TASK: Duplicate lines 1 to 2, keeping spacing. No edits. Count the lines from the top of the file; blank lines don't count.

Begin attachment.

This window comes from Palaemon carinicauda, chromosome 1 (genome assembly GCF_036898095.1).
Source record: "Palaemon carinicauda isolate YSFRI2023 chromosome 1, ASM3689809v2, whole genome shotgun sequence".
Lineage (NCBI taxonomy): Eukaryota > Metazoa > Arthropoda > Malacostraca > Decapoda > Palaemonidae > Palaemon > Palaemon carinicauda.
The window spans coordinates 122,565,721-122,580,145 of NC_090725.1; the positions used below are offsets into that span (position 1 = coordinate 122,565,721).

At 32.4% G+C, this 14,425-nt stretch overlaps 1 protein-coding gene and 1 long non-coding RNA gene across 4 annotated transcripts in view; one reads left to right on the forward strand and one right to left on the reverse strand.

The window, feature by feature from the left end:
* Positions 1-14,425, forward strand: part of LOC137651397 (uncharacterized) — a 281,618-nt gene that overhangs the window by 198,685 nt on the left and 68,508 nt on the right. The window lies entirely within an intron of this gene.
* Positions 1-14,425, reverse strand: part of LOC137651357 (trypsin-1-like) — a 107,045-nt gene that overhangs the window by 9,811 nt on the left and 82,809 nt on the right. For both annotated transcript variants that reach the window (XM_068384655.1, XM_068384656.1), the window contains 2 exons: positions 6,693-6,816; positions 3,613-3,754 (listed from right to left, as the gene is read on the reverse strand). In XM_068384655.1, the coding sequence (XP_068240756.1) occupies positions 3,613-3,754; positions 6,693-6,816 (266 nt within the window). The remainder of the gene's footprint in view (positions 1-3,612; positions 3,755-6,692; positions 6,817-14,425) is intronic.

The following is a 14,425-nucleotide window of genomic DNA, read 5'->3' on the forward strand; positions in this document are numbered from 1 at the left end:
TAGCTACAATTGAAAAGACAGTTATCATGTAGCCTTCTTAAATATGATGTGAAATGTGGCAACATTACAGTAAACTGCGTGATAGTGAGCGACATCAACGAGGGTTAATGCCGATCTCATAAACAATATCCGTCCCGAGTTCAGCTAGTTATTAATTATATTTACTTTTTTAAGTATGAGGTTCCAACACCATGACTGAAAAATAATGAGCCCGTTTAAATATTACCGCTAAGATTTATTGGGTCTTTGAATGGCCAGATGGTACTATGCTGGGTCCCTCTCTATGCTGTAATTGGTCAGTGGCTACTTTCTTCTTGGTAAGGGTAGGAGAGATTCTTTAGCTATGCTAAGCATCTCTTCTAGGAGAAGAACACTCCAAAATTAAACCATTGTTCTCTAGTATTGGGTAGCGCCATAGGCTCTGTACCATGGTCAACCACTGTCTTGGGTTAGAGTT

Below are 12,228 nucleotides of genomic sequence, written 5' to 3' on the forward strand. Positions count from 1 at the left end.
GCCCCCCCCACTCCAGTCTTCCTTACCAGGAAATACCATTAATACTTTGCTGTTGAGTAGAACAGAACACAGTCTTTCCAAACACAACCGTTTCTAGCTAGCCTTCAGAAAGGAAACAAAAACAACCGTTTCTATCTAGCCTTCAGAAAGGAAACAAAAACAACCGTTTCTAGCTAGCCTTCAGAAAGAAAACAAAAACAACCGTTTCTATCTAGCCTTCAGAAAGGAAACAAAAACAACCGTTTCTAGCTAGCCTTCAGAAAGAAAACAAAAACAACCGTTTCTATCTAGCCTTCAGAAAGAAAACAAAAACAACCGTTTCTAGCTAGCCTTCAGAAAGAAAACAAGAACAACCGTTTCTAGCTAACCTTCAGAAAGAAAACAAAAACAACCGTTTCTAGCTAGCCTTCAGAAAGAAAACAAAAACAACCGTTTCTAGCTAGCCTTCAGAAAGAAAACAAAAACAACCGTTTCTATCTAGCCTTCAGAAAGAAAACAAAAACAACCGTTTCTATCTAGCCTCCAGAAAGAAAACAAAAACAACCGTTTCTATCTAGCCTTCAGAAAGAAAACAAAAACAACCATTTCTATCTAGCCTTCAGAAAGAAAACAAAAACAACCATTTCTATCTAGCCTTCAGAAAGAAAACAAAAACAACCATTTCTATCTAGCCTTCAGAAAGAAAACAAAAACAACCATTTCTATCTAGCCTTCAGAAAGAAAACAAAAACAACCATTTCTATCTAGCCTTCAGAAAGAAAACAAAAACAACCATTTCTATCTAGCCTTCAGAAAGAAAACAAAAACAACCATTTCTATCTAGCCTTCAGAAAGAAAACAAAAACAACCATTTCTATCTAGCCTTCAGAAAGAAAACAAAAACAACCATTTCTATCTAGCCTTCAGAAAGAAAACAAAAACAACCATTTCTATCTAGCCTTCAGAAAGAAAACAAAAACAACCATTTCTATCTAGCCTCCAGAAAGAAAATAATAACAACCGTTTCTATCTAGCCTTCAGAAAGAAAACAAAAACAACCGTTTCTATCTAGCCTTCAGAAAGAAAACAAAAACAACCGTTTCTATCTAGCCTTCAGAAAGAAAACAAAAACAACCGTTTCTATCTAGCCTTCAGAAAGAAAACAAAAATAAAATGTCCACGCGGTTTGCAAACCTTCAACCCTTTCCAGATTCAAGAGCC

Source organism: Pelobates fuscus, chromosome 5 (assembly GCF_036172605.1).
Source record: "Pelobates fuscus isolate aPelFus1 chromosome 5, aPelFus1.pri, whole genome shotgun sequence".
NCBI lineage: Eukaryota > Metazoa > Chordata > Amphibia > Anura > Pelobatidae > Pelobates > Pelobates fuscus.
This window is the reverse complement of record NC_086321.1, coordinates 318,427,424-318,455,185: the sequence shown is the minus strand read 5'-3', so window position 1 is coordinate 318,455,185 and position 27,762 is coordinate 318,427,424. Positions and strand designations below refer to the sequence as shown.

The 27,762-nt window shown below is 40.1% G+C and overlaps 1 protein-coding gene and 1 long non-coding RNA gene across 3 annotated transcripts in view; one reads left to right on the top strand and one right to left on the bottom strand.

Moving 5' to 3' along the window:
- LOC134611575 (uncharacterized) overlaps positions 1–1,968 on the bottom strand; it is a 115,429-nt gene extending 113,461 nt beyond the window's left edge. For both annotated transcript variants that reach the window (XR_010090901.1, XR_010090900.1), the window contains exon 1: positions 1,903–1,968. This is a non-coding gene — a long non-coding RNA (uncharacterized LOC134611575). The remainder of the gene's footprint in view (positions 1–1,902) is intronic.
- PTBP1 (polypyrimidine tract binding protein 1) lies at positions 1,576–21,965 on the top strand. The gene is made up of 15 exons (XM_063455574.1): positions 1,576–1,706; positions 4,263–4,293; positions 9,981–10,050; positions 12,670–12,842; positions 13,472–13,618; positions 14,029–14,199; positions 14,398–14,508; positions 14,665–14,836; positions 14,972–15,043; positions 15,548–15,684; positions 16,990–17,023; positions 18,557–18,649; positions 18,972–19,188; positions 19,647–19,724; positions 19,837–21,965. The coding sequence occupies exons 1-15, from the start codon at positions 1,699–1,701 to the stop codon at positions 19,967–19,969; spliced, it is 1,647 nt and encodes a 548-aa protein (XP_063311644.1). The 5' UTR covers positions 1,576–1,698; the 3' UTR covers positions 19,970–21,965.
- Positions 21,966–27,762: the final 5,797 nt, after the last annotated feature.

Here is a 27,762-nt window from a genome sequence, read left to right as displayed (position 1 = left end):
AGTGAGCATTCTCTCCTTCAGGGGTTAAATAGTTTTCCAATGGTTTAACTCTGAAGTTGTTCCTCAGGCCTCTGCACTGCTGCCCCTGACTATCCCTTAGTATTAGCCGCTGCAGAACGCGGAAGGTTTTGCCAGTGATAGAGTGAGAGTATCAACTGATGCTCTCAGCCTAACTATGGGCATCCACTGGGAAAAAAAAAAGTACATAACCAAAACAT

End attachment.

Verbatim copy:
This window comes from Palaemon carinicauda, chromosome 1 (genome assembly GCF_036898095.1).
Source record: "Palaemon carinicauda isolate YSFRI2023 chromosome 1, ASM3689809v2, whole genome shotgun sequence".